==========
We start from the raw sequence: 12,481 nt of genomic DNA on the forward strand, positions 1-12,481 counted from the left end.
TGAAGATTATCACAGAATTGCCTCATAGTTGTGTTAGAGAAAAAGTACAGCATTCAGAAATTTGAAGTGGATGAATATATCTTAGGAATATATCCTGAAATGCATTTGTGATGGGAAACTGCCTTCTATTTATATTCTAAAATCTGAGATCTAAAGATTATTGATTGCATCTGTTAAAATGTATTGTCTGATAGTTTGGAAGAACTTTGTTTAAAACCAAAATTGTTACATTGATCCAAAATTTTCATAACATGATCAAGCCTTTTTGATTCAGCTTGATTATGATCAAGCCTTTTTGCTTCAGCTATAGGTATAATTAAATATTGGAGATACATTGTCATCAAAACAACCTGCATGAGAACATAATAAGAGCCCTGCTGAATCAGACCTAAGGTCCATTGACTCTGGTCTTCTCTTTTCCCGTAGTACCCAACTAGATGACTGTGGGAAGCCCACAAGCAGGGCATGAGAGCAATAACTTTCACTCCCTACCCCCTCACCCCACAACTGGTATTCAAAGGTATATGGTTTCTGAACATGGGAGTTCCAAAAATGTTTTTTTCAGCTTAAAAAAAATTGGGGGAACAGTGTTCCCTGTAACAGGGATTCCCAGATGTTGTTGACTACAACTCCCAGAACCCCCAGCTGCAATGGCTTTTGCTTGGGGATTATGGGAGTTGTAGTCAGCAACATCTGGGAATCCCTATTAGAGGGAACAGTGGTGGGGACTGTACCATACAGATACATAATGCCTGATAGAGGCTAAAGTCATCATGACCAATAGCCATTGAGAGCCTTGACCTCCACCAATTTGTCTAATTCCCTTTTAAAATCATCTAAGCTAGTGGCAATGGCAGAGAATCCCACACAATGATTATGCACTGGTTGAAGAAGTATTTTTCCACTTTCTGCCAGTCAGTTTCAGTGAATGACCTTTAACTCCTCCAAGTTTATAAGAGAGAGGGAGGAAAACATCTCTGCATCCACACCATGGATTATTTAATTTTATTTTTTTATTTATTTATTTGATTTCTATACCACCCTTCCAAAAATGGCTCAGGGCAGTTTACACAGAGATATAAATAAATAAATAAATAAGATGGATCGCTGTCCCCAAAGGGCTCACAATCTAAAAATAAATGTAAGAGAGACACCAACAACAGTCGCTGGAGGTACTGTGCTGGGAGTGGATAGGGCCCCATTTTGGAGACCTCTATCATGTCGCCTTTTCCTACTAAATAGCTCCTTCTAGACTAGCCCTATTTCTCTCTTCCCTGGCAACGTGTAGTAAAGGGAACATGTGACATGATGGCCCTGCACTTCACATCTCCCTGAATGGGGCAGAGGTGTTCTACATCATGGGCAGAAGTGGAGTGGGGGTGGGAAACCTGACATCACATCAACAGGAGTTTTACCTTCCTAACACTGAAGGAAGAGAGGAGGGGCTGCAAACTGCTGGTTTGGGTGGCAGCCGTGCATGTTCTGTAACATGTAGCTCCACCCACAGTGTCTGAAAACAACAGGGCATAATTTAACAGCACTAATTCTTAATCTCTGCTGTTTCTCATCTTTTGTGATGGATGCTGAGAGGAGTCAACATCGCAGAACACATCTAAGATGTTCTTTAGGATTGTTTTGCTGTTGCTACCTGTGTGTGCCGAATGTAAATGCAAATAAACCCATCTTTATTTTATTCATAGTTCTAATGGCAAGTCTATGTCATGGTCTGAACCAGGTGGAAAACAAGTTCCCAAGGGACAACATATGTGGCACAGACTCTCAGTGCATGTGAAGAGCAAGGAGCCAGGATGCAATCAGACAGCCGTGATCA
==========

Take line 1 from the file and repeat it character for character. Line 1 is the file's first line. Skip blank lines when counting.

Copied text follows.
We start from the raw sequence: 12,481 nt of genomic DNA on the forward strand, positions 1-12,481 counted from the left end.